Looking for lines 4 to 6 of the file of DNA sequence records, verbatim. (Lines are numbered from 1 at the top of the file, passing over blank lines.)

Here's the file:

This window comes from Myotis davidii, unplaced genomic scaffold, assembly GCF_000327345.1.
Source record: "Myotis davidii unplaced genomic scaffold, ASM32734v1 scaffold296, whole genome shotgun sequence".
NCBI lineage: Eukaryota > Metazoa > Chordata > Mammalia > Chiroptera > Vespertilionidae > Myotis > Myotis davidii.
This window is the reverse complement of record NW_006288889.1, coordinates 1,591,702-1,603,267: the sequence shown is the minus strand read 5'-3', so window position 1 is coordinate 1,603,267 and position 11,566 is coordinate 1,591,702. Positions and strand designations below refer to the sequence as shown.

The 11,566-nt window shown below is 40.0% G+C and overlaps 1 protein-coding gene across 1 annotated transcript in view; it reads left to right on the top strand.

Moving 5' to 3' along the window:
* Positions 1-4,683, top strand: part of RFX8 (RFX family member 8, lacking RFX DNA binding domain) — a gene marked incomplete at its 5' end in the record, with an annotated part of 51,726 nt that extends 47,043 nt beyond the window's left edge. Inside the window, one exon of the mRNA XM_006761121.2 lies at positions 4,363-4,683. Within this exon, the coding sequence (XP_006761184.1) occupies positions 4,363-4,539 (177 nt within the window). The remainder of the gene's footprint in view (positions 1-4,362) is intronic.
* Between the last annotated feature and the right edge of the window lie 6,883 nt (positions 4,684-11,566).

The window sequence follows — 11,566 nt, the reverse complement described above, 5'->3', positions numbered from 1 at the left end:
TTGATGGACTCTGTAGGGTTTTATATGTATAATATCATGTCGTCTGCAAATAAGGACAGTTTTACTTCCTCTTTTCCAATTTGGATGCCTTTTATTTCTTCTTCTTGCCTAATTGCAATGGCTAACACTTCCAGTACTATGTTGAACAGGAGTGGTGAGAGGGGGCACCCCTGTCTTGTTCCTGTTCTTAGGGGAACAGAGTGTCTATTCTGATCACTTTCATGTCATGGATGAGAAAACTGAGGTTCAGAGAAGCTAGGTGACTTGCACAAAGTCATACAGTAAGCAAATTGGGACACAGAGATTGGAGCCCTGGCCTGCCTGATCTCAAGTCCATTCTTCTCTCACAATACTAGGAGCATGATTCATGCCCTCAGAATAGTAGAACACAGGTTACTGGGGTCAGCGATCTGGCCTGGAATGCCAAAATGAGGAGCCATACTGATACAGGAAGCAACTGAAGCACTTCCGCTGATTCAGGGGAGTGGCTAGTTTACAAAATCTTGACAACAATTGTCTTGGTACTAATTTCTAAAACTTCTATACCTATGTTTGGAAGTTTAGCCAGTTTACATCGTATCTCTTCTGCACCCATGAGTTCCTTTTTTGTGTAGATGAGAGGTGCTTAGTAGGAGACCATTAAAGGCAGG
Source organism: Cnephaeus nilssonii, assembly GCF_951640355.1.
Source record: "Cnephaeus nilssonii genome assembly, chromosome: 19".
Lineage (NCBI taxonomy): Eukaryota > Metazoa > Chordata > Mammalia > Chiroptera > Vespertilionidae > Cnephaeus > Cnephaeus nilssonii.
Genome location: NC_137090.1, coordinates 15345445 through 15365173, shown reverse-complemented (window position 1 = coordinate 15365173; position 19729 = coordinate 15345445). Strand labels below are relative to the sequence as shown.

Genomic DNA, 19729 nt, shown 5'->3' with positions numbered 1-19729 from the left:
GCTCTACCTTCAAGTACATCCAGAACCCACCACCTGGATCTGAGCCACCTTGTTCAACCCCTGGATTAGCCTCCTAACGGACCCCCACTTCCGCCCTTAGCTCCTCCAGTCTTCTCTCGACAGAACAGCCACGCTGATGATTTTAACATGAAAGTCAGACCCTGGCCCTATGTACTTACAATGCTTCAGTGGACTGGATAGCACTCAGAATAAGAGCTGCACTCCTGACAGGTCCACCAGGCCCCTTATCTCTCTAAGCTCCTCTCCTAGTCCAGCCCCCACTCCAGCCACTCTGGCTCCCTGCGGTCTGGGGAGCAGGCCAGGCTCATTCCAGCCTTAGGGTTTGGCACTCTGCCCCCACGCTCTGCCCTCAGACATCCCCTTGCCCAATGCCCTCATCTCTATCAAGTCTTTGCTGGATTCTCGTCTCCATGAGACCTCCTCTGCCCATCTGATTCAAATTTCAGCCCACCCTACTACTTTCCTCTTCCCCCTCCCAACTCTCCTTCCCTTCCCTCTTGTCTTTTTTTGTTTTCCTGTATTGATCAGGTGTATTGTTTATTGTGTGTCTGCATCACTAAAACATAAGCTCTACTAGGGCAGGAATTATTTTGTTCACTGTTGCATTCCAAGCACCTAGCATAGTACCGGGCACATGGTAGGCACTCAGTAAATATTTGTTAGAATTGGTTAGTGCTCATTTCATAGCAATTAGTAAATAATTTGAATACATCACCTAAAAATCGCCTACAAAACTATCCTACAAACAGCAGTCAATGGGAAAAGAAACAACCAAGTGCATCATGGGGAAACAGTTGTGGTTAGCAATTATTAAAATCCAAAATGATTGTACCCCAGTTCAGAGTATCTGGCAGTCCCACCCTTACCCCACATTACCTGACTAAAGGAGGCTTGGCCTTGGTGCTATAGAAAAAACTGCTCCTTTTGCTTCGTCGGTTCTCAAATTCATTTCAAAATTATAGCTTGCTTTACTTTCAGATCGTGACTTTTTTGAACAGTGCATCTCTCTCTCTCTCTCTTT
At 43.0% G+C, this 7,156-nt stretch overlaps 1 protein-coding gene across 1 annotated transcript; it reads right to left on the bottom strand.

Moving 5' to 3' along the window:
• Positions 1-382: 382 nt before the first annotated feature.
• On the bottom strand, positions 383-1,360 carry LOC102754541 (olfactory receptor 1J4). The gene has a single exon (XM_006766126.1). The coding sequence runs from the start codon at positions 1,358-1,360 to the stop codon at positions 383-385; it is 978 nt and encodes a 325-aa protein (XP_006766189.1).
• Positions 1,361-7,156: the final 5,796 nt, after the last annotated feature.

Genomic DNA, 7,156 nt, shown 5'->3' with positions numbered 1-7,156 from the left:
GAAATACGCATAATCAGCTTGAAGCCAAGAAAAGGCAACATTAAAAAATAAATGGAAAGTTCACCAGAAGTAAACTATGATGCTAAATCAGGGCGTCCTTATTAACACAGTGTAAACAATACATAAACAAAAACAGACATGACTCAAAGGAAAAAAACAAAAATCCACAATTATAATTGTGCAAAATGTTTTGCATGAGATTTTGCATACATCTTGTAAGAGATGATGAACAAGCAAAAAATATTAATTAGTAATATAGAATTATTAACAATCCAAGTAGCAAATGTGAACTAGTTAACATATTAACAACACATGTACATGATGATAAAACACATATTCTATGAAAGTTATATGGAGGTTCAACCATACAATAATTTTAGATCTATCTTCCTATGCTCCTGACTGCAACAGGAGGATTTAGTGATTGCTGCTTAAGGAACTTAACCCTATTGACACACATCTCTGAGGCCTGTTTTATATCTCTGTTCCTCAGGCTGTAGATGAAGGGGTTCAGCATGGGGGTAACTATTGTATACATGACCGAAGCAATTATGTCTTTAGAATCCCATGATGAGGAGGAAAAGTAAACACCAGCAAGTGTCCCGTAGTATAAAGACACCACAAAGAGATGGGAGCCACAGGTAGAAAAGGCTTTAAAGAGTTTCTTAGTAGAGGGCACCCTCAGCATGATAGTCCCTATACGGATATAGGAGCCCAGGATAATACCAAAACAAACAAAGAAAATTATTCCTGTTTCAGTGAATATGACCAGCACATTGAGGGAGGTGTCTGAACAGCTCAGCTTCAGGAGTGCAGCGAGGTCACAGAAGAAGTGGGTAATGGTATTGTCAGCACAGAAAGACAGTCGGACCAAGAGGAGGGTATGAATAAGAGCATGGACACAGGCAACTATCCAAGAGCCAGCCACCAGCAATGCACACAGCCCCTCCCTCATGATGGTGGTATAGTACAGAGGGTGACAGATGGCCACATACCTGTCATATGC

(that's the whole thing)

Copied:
This window is the reverse complement of record NW_006288889.1, coordinates 1,591,702-1,603,267: the sequence shown is the minus strand read 5'-3', so window position 1 is coordinate 1,603,267 and position 11,566 is coordinate 1,591,702. Positions and strand designations below refer to the sequence as shown.

The 11,566-nt window shown below is 40.0% G+C and overlaps 1 protein-coding gene across 1 annotated transcript in view; it reads left to right on the top strand.

Moving 5' to 3' along the window: